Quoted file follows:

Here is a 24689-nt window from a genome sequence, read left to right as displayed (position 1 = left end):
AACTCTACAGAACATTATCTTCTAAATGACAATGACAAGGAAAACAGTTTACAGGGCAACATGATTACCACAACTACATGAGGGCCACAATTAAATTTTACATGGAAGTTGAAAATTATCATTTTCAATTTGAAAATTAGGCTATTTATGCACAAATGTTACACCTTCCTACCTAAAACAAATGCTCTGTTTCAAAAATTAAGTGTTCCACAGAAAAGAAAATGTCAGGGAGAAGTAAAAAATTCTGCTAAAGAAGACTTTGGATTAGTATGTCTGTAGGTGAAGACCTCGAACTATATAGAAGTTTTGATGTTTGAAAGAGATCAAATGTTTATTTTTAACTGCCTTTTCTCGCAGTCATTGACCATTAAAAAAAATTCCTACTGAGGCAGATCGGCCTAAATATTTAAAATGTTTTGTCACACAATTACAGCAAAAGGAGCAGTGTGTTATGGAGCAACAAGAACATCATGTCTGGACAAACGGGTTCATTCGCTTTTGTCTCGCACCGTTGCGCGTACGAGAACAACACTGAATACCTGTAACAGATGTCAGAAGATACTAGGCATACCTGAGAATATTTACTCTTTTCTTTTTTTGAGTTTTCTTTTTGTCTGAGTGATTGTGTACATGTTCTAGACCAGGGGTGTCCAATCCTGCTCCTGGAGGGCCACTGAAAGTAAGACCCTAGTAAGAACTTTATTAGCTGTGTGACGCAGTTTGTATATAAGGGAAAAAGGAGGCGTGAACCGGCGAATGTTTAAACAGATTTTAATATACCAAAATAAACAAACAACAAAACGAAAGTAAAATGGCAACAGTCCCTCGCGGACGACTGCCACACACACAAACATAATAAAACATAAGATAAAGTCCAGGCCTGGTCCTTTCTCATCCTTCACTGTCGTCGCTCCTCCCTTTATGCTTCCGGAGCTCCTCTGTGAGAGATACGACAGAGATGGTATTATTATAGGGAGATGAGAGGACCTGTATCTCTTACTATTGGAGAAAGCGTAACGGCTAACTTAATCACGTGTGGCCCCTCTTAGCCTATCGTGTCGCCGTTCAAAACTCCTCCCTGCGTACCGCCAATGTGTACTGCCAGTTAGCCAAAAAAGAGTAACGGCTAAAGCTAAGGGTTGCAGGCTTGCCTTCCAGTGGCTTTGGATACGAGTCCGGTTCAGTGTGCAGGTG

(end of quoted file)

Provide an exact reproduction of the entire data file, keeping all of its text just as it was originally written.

Here is a 24689-nt window from a genome sequence, read left to right as displayed (position 1 = left end):
AACTCTACAGAACATTATCTTCTAAATGACAATGACAAGGAAAACAGTTTACAGGGCAACATGATTACCACAACTACATGAGGGCCACAATTAAATTTTACATGGAAGTTGAAAATTATCATTTTCAATTTGAAAATTAGGCTATTTATGCACAAATGTTACACCTTCCTACCTAAAACAAATGCTCTGTTTCAAAAATTAAGTGTTCCACAGAAAAGAAAATGTCAGGGAGAAGTAAAAAATTCTGCTAAAGAAGACTTTGGATTAGTATGTCTGTAGGTGAAGACCTCGAACTATATAGAAGTTTTGATGTTTGAAAGAGATCAAATGTTTATTTTTAACTGCCTTTTCTCGCAGTCATTGACCATTAAAAAAAATTCCTACTGAGGCAGATCGGCCTAAATATTTAAAATGTTTTGTCACACAATTACAGCAAAAGGAGCAGTGTGTTATGGAGCAACAAGAACATCATGTCTGGACAAACGGGTTCATTCGCTTTTGTCTCGCACCGTTGCGCGTACGAGAACAACACTGAATACCTGTAACAGATGTCAGAAGATACTAGGCATACCTGAGAATATTTACTCTTTTCTTTTTTTGAGTTTTCTTTTTGTCTGAGTGATTGTGTACATGTTCTAGACCAGGGGTGTCCAATCCTGCTCCTGGAGGGCCACTGAAAGTAAGACCCTAGTAAGAACTTTATTAGCTGTGTGACGCAGTTTGTATATAAGGGAAAAAGGAGGCGTGAACCGGCGAATGTTTAAACAGATTTTAATATACCAAAATAAACAAACAACAAAACGAAAGTAAAATGGCAACAGTCCCTCGCGGACGACTGCCACACACACAAACATAATAAAACATAAGATAAAGTCCAGGCCTGGTCCTTTCTCATCCTTCACTGTCGTCGCTCCTCCCTTTATGCTTCCGGAGCTCCTCTGTGAGAGATACGACAGAGATGGTATTATTATAGGGAGATGAGAGGACCTGTATCTCTTACTATTGGAGAAAGCGTAACGGCTAACTTAATCACGTGTGGCCCCTCTTAGCCTATCGTGTCGCCGTTCAAAACTCCTCCCTGCGTACCGCCAATGTGTACTGCCAGTTAGCCAAAAAAGAGTAACGGCTAAAGCTAAGGGTTGCAGGCTTGCCTTCCAGTGGCTTTGGATACGAGTCCGGTTCAGTGTGCAGGTG